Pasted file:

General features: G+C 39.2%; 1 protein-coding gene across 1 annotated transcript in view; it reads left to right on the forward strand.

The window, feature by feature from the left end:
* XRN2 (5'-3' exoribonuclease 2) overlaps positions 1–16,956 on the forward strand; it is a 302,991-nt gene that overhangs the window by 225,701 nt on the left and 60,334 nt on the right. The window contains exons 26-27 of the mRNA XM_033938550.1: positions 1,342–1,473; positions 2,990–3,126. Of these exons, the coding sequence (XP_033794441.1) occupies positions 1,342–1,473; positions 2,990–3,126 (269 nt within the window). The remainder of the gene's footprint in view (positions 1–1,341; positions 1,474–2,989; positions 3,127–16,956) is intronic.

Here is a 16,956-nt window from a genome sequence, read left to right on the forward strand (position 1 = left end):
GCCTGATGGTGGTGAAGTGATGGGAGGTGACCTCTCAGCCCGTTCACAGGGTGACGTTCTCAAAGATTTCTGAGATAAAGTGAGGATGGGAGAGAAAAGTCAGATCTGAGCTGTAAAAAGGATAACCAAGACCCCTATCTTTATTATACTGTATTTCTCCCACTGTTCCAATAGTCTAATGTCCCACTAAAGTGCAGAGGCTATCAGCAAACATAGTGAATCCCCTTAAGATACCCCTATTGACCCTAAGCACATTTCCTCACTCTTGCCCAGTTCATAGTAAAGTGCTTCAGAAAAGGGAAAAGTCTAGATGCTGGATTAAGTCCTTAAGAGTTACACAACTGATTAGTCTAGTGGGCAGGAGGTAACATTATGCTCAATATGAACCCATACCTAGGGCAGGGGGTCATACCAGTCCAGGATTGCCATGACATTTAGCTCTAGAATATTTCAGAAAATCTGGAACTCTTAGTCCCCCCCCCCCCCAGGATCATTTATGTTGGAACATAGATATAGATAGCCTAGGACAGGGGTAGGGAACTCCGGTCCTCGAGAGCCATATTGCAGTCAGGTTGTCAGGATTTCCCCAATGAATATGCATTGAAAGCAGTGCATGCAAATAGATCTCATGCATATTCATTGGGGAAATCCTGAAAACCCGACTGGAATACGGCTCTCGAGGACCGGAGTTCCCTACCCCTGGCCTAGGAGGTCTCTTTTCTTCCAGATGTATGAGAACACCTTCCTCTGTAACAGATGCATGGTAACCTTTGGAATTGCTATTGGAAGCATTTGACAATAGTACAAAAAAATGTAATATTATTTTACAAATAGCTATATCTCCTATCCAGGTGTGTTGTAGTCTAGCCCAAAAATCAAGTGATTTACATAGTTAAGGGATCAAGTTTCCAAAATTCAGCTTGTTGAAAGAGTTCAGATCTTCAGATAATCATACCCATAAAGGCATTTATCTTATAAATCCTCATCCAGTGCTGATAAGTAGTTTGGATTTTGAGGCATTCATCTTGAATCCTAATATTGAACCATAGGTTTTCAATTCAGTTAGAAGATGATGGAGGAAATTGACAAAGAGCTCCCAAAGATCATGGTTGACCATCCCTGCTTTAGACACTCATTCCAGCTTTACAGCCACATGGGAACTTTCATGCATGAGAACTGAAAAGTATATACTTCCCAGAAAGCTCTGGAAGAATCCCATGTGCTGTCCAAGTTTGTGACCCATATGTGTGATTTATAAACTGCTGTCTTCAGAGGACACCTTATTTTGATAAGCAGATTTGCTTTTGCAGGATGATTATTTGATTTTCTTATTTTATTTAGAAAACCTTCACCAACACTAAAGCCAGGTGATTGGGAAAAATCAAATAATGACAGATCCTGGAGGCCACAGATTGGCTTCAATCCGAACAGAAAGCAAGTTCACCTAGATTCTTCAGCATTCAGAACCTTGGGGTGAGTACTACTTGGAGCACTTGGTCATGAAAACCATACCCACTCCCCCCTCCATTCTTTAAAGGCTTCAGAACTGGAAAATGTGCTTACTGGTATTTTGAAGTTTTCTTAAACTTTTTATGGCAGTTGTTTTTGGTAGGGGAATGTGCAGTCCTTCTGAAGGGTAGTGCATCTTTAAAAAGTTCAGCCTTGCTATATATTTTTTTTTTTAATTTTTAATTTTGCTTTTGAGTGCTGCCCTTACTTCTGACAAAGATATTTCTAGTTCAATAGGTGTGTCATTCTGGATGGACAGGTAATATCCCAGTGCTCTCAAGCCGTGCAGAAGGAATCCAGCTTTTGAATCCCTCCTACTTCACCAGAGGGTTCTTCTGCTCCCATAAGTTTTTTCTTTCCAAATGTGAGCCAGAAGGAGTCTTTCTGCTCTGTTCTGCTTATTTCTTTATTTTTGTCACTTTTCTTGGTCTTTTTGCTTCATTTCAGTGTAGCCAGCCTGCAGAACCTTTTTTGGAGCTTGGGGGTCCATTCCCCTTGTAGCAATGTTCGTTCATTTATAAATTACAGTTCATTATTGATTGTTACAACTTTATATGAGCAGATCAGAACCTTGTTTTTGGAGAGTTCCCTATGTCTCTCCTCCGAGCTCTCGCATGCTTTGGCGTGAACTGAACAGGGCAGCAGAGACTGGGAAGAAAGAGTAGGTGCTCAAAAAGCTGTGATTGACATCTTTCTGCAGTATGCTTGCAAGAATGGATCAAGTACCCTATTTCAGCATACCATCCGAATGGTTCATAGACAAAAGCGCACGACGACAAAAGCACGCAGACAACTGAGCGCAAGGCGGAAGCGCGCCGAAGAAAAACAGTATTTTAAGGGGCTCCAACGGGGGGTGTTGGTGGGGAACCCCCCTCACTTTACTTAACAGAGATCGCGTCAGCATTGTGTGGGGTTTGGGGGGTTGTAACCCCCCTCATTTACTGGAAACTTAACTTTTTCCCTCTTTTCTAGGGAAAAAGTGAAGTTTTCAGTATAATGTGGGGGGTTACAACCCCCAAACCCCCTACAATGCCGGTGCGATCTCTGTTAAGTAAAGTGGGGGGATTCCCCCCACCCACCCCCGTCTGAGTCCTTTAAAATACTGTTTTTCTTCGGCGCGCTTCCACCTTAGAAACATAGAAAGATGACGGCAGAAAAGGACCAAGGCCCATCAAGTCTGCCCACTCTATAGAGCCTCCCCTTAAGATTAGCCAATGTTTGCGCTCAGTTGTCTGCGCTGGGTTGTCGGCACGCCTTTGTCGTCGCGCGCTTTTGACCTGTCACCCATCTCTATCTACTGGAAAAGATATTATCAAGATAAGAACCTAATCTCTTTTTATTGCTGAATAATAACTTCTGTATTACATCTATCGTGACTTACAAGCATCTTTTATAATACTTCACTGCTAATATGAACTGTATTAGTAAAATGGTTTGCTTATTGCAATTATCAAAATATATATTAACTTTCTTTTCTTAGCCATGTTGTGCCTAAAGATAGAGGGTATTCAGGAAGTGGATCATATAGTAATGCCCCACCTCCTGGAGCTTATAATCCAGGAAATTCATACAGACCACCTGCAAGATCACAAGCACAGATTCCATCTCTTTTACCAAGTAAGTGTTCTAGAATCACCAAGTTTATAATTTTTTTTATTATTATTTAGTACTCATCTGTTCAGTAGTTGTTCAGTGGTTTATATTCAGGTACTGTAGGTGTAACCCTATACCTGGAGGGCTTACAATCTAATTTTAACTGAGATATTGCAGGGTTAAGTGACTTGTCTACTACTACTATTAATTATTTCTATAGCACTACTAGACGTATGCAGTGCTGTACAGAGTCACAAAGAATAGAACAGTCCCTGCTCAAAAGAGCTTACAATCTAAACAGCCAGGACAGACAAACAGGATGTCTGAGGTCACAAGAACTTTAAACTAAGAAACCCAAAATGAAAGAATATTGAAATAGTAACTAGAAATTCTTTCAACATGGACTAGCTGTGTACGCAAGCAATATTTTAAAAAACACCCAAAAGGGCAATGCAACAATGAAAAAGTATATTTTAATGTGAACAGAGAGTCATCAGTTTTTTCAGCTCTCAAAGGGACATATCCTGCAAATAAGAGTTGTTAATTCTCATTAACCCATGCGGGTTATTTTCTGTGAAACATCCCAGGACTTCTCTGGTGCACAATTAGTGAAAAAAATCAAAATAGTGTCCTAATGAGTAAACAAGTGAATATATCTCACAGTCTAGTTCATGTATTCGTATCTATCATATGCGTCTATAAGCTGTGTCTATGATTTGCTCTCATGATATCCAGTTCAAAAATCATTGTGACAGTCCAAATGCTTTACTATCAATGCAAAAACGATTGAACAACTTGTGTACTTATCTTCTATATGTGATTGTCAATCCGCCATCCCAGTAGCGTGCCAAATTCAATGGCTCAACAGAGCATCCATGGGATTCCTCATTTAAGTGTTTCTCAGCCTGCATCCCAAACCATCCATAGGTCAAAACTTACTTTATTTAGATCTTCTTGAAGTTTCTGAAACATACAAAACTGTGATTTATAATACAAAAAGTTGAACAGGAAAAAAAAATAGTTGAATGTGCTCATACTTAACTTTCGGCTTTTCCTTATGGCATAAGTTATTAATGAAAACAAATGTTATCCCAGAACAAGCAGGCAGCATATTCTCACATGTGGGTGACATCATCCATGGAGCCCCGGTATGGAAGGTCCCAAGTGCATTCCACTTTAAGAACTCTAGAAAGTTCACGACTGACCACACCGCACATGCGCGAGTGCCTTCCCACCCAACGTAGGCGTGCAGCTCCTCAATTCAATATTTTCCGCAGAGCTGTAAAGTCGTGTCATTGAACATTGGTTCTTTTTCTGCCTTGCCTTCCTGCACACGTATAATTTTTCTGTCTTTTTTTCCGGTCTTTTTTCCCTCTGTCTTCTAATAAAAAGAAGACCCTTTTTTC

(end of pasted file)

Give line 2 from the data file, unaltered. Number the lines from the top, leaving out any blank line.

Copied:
The window, feature by feature from the left end: